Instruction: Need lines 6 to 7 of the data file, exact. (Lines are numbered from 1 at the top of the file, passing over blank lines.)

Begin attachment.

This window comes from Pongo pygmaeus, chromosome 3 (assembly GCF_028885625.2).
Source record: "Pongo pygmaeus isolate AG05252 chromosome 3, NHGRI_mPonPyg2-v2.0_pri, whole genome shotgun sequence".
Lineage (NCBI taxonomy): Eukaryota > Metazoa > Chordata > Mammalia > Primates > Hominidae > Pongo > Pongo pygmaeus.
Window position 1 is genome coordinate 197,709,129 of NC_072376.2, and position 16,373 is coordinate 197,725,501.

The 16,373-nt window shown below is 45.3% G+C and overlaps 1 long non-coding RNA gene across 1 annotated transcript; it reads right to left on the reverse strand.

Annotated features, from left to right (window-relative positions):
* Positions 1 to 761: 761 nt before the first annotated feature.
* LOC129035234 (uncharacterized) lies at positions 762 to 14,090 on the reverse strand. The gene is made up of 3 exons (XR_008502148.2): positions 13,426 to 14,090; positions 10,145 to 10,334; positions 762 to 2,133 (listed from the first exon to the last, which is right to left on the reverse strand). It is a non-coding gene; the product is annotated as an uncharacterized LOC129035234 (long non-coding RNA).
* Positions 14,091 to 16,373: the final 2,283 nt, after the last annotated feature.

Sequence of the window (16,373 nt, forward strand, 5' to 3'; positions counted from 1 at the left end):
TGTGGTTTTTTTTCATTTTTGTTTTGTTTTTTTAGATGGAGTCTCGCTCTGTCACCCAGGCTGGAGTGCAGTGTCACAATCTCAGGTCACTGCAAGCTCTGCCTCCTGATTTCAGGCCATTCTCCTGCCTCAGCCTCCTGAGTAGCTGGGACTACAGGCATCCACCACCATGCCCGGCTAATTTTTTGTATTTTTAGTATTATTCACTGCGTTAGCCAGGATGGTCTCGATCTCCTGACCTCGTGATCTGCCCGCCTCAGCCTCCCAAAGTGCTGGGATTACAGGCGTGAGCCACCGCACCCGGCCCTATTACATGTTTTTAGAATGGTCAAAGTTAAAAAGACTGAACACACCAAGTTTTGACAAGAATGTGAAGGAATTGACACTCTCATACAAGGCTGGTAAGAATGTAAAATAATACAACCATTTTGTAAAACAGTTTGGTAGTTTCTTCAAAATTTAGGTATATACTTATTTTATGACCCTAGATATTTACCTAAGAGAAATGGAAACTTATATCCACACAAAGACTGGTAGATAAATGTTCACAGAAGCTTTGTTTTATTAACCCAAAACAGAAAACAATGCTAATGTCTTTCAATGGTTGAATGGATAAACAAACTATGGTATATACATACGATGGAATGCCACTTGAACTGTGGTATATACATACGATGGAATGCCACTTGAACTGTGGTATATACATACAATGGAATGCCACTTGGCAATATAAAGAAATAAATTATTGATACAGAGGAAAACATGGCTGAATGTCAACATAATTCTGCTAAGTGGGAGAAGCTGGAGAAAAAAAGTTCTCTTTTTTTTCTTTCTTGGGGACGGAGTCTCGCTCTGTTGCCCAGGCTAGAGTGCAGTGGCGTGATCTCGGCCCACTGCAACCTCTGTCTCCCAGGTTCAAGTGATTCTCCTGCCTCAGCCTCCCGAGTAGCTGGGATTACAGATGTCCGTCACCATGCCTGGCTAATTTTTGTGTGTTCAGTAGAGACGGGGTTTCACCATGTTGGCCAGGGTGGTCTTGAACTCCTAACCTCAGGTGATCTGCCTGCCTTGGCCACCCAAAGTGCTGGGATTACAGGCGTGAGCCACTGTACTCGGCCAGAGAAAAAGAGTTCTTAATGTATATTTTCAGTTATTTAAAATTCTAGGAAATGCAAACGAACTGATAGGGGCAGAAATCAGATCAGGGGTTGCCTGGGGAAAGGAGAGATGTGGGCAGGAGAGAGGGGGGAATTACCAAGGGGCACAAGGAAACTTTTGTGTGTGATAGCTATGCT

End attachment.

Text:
Annotated features, from left to right (window-relative positions):
* Positions 1 to 761: 761 nt before the first annotated feature.